Youth programs will continue through use of funds available in supplemental budget.
The Metropolitan King County Council gave its approval last month to a supplemental 2009 budget ordinance that includes county support of youth programs directed by the King County 4-H (Head, Heart, Hands, and Health) program.
In closing a $56 million budget gap, the adopted 2010 King County Budget ended funding for several programs, including 4-H. The 4-H program has been using the money they receive from King County to leverage additional financial support and there was concern that without county funding they would have to end the program.
"The public support for 4-H and Washington State University Extension was so tremendous that the council wanted to fund this program even in light of our economic difficulties," said Councilmember Larry Gossett, chair of the council’s Budget and Fiscal Management Committee. "4-H has programs both in the rural and urban communities that serve the youth of King County."
"We in King County are justifiably proud of our agricultural heritage and ongoing support for local farmers who supply fresh, high-quality, healthy food to our citizens," said Councilmember Kathy Lambert, who represents Council District 3, including the Sammamish River and Snoqualmie Valley agricultural production districts. "Supporting our next generation of farmers is a crucial role for us to play if we are to maintain a vital agricultural community in the future. In addition to agriculture projects, the youth involved in 4-H learn a lot about civics, such as the flood of testimony they presented about the benefits of the program during our budget deliberations. In response, we worked together to keep this important program going next year."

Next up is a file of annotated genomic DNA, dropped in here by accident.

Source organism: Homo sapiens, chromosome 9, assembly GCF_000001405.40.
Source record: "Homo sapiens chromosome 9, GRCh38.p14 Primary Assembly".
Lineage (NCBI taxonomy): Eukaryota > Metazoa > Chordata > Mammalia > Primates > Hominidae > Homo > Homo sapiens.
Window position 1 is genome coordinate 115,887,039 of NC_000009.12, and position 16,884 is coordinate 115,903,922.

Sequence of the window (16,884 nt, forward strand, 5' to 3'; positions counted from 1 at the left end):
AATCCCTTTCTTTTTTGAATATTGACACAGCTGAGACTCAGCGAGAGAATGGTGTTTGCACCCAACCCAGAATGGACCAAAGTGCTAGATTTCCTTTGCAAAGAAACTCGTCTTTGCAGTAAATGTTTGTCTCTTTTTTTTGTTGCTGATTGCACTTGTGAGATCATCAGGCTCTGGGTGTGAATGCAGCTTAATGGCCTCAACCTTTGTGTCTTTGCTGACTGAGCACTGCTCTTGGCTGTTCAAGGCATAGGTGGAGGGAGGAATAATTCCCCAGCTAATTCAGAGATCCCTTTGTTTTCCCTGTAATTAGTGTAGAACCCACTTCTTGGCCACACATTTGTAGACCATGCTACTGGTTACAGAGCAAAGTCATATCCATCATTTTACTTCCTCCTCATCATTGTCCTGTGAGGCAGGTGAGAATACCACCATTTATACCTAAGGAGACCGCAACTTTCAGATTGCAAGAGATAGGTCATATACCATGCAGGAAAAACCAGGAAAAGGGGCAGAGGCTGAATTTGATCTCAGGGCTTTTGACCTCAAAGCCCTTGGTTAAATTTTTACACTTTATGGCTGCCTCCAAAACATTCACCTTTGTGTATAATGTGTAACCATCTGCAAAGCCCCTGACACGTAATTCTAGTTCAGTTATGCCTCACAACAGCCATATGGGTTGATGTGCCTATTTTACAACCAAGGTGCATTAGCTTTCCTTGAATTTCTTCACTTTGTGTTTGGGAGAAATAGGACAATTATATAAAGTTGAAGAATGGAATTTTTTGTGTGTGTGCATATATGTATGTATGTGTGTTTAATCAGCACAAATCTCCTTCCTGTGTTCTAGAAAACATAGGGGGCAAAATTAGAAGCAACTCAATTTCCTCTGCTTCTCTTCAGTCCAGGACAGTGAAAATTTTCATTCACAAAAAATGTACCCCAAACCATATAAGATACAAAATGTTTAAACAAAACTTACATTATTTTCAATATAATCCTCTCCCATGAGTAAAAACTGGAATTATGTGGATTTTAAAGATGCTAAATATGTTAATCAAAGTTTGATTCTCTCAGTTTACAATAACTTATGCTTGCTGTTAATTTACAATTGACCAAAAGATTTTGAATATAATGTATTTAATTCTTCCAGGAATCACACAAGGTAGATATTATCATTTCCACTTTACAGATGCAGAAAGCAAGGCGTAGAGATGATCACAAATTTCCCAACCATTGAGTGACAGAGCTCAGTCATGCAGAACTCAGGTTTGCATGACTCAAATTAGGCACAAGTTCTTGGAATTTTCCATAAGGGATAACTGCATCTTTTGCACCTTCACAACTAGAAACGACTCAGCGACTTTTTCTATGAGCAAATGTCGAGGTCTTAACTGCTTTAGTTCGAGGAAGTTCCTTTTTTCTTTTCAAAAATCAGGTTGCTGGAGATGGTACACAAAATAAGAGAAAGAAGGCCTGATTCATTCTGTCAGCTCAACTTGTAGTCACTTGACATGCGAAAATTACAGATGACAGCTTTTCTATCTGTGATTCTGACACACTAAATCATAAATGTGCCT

"The Washington State University Extension programs provide valuable opportunities for thousands across King County to learn about healthy living and environmental stewardship," said Budget Vice Chair Jane Hague. "I am pleased we were able to reinstate the funding for these programs."
Working in partnership with Washington State University Extension, the goal of King County 4-H has expanded beyond the organization’s agricultural origins with a growing emphasis on urban youth. The $109,000 in funding provided by the county from the 2009 budget will go toward a variety of activities ranging from plant science and horse riding to robotics, environmental stewardship and photography.
The King County Executive and council adopt quarterly adjustments to the county’s annual budget. These supplemental budgets provide for relatively minor changes to the county budget and the funding of certain critical services.
Read more about this legislation on the King County Council’s LEGISEARCH system at http://mkcclegisearch.kingcounty.gov and type in 2009-0646.
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Watch all council proceedings held in chambers live on King County TV on Comcast and Broadstripe Cable on channel 22, or online at www.kingcounty.gov/KCTV.